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Around the world in 180(-ish) days

click to enlarge Around the world in 180(-ish) days
Ross Edmondson and his 1981 Cessna
When he's not putting out fires in oil fields, Ross Edmondson is flying 3,000 feet in the air in a 1981 Cessna, listening to podcasts. His day job is a project engineer for a natural gas company, working to extinguish flares burning off oil in fields in Iraq. But his free time is dedicated to flying.

On Mon., May 6, he'll depart the Zelienople airport in Beaver County for a six-month trip around the world. The long flights can be draining, stressful, and boring, hence the podcasts.

"I listen to a lot of TED talks," says Edmondson. "They’re very varied and pretty interesting. A lot of true crime right now as well, because that’s the sort of thing you don’t have to pay too much attention to, and it’s easy to listen to."

The idea for a trip around the world is obviously appealing for anyone with a pilot's license, but only around 200 people have ever done it in a single-engine aircraft like Edmondson's Cessna 182. The longest flight he's done in terms of time was in April 2019 in preparation for his round-the-world trip, a practice round from Hawaii to California that clocked in around 16 hours straight.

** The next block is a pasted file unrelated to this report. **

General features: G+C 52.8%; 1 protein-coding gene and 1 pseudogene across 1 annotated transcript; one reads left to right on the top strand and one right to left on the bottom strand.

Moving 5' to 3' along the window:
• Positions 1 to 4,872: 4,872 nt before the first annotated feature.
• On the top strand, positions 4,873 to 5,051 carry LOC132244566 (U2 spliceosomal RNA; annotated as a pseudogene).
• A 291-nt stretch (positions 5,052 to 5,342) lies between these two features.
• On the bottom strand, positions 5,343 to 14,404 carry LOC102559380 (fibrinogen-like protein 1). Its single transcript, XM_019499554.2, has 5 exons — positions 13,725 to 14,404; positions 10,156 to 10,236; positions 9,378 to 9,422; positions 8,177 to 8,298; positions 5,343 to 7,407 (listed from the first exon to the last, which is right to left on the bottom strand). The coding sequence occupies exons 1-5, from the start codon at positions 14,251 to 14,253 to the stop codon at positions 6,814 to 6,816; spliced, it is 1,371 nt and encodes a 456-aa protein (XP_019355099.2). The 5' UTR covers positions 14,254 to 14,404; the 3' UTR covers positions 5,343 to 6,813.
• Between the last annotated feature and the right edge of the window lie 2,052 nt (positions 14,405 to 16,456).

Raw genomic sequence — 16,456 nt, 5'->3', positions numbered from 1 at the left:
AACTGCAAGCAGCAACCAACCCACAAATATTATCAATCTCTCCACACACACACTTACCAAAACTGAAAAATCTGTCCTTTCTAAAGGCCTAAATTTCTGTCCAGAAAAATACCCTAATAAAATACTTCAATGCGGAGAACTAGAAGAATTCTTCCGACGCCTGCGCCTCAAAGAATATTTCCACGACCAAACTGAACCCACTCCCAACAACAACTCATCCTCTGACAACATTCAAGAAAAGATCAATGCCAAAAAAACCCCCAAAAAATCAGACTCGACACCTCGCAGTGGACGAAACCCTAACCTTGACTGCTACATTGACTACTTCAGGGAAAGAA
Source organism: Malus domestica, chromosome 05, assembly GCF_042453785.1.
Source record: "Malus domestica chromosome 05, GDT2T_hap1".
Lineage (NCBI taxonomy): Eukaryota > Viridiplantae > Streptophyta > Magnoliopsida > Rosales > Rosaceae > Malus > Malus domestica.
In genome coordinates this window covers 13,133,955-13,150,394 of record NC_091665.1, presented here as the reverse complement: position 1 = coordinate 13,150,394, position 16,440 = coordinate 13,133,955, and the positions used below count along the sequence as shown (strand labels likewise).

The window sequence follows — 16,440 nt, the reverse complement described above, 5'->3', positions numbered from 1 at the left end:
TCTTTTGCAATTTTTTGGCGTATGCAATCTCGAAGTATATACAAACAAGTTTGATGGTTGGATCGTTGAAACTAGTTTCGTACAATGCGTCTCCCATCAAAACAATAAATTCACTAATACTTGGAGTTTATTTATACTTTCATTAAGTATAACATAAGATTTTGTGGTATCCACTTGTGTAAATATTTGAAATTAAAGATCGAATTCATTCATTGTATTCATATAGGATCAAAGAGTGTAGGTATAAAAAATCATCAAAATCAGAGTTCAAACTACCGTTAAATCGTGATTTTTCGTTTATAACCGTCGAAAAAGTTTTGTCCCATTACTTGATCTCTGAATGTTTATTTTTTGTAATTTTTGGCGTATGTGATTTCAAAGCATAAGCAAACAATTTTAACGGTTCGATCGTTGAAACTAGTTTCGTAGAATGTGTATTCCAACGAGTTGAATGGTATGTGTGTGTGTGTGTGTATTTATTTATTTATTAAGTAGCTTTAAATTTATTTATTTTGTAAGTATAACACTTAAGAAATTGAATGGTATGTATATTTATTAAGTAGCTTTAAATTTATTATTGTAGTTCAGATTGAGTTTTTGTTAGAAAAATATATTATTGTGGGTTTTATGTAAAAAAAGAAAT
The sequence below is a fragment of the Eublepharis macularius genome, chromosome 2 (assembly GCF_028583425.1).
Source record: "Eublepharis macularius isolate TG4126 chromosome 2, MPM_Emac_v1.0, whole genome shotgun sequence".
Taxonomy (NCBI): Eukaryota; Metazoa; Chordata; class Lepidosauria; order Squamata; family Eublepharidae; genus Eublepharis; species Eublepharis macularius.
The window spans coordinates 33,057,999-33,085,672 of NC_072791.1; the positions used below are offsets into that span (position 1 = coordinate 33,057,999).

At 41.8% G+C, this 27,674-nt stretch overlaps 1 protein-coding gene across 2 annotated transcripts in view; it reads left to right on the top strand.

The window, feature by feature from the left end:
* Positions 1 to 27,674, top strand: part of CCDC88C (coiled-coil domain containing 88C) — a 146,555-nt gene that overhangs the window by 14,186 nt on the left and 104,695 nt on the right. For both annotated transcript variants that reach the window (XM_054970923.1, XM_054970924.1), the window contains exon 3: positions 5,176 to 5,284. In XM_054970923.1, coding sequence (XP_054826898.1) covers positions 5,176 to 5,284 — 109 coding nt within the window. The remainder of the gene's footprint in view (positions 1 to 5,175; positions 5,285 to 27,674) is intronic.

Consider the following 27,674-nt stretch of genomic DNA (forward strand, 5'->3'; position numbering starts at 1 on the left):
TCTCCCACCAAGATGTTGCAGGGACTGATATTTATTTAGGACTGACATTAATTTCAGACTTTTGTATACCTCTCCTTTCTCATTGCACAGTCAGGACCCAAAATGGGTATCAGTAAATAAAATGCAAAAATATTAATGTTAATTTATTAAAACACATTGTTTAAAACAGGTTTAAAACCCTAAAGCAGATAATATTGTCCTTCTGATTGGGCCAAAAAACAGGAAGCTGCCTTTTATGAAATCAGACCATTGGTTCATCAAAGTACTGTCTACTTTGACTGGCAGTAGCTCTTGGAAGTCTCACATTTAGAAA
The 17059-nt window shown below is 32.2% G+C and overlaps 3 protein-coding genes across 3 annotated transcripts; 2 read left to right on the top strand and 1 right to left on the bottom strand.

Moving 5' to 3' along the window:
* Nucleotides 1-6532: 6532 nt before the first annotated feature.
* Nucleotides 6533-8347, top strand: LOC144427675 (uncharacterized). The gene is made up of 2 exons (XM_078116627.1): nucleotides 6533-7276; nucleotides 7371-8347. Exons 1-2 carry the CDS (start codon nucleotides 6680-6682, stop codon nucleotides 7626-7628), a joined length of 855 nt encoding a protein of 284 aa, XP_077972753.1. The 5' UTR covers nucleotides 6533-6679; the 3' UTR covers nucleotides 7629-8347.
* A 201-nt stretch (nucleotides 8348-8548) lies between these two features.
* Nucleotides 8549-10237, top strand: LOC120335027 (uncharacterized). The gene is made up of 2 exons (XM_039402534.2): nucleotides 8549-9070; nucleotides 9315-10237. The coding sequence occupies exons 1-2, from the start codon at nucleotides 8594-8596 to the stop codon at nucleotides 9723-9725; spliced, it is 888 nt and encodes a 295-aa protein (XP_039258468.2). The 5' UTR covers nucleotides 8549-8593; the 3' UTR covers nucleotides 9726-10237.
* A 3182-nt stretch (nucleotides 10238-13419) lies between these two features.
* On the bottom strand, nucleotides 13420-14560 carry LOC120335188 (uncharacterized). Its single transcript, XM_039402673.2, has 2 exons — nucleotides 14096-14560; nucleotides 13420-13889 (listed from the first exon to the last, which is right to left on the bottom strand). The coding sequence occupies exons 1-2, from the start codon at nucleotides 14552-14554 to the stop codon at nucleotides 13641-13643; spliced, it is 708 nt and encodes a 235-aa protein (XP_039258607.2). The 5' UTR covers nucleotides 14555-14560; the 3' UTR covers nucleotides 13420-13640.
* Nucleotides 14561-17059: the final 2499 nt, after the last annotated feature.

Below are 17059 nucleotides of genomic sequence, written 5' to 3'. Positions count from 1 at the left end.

Edmondson chose Zelienople for his jumping-off point thanks to being stationed in the Pittsburgh area for four years. During that time, he joined the flying club, made friends, met a mechanic he liked, and figured he'd station his plane in Pennsylvania in the meantime.

That plane is a Cessna 182, a single engine, 270 horsepower, four-seat aircraft — two of the seats have been removed to make room for a 150-gallon gas tank — in which Edmondson can fly about 20 hours without refueling.

To date, Edmondson's longest is a flight from London to Cape Town, South Africa. This was a four-month trip with a British doctor which took Edmondson to 26 countries in Africa. That flight inspired the idea to use his around-the-world trip to raise money for the charity African Promise, founded by a childhood friend. It works to "improve the quality of education in rural Kenyan primary schools by ensuring that schools are equipped to deliver an education worth having." The charity raises money for primary schools in Kenya, providing books, materials, and school meals.

For more information on Edmondson's trip, go here.